My next aim was for my students to use the digital technologies available to them to connect at a deeper level with their learning and to create their own online content, rather than simply being consumers of online content. The current generation is often described as ‘digital natives’, but I’m not sure that that description is entirely accurate. Our students have grown up with technology as a way life – but more often than not it is used to consume, rather than reimagine, reinvent and create. I believe it is the higher order thinking behind synthesis and creativity that defines the digital native.

Our school is now 1:1 laptop across the entire College, so this year my Year 8s have technology at their fingertips – and many of them only knew how to word process, create a Powerpoint presentation and search the internet. So we started small, using online tools such as Padlet to share ideas and brainstorms. A colleague and I then built on this by running simultaneous Year 8 Religion lessons where the students had to work in groups and then share their learning with their peers in both classes via a Padlet wall.

Collaborating via Padlet

Our next step will be to involve the students in an inquiry-based project that will require them not only to engage with the digital content created by others, but to work in groups to analyse, reflect, synthesise and create their own content using the knowledge they themselves construct and the opinions they develop.

I have said it before, but my iPad has also been crucial to transforming the way I teach and my students learn. For example, the app Explain Everything has allowed me to create videos that explain and demonstrate concepts and pose questions to the students which I can then post on to the YouTube channel and playlists that I have created for them. I have recently extended this to setting up the subject specific blogs English Excel and Italian Like a Boss, as well as the creation of apps for Apple and Android devices that are linked to the blogs – http://myapp.is/EnglishExcel (on the right in the photo below) and http://myapp.is/ItalianLikeABoss (on the left of the photo). The apps are designed to give students and teachers access to a range of online learning opportunities. Users can link to the blogs, to video tutorials, and to news and podcasts, among other resources. The Italian Like A Boss app will provide a useful platform for our Year 10 and 11 students to communicate their experience with their peers, parents and teachers back at the school through the app and the blog, as well as connecting with others to enhance their learning in a meaningful way. Their learning is more mobile, accessible and relevant to their everyday lives than ever before and will hopefully continue to become even more so!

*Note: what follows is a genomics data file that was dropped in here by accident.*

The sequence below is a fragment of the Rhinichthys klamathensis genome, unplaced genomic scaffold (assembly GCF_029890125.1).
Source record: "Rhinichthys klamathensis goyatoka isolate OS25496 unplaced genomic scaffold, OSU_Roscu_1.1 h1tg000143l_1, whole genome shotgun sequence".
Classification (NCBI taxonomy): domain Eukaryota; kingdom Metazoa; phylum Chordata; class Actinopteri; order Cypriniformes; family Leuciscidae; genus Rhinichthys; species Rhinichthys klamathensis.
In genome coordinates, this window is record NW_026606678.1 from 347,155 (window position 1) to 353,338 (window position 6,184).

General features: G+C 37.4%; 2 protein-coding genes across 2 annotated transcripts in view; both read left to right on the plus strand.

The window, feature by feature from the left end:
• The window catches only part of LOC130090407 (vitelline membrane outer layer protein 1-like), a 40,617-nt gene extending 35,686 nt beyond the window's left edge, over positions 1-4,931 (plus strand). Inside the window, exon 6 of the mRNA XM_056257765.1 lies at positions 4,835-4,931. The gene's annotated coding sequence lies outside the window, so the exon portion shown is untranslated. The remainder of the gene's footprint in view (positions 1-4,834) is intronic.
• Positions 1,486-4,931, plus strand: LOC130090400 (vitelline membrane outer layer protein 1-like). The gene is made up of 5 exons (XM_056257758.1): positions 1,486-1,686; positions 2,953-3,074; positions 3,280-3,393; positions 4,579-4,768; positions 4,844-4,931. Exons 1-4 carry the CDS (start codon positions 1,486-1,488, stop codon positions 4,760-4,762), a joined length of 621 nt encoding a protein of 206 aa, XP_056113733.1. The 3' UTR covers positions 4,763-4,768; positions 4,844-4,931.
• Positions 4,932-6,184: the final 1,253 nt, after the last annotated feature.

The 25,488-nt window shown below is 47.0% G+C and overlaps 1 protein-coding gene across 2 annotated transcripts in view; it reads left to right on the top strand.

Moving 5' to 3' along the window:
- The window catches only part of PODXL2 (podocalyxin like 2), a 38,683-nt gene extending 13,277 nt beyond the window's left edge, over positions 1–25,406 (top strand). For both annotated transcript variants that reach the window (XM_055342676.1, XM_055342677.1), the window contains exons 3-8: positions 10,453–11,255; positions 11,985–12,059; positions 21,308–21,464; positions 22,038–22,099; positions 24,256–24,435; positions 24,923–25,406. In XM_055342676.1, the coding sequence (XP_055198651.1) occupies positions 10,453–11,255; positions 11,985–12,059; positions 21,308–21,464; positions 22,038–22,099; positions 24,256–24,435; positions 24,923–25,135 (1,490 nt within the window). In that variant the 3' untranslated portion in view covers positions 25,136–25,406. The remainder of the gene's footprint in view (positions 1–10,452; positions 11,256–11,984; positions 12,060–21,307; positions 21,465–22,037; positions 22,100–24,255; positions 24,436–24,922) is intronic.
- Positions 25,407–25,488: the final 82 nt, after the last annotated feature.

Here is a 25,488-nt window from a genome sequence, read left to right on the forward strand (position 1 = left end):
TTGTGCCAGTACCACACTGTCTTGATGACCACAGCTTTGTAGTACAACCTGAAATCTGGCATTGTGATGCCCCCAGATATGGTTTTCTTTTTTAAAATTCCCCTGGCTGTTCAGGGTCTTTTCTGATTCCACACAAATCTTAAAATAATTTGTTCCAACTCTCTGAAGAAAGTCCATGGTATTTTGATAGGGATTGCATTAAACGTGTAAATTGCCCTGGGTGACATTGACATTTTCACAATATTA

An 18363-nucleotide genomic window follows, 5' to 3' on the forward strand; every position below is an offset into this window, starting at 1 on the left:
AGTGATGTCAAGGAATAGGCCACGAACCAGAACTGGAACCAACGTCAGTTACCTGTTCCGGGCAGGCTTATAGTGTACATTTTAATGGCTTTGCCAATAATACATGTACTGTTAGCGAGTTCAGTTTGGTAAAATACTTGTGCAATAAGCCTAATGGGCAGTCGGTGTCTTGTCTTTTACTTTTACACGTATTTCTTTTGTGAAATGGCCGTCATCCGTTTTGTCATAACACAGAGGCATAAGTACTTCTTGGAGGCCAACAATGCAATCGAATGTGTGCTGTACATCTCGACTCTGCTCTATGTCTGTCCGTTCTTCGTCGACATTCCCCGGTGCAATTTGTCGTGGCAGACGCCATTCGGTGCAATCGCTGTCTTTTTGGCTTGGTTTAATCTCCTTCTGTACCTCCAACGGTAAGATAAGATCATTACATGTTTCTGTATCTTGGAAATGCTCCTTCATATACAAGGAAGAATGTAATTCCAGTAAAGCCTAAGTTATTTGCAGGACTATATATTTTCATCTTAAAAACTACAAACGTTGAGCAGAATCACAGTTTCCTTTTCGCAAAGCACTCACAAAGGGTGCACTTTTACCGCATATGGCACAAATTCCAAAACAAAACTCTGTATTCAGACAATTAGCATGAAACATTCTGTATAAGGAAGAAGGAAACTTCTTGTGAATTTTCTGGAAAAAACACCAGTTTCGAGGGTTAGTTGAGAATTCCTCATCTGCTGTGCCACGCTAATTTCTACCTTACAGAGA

My apps

So this is my journey with educational technology so far. It is by no means complete and certainly not without its challenges. But it has transformed me into a very different teacher from the one I was at the beginning of October last year. There are certainly lots of things I have had to take into consideration, and one thing I firmly believe is that technology is the tool to facilitate and enhance  the learning and not the end point. If students are simply learning about the technology then it is not being used effectively. Of course, there will inevitably be some of this, but it shouldn’t be the central focus. The central focus should be the knowledge that students construct through the use of this tool – and not simply for research (i.e. “googling”) or basic word processing! Students should be creating things with the technology that they could not do with pen and paper.

For those who feel like the integration of technology into the classroom is an enormous mountain to climb – it may well be. But if you start small and take it one step at a time, just like we ask students to do, then eventually that one thing you have learnt becomes second nature and you can build on it. You’ll be amazed how quickly it can transform your teaching.

I’ll leave you with this clip that I first saw at George Couros’s workshop. It certainly demonstrates how I – and I am sure others – felt at the beginning of this journey.

iPad mirroring on a budget

I’ve been a little quiet on here lately. To be honest, things have been flat out with planning, teaching, marking, parent-teacher interviews, professional development, study and finding time to have a bit of a life in there somewhere.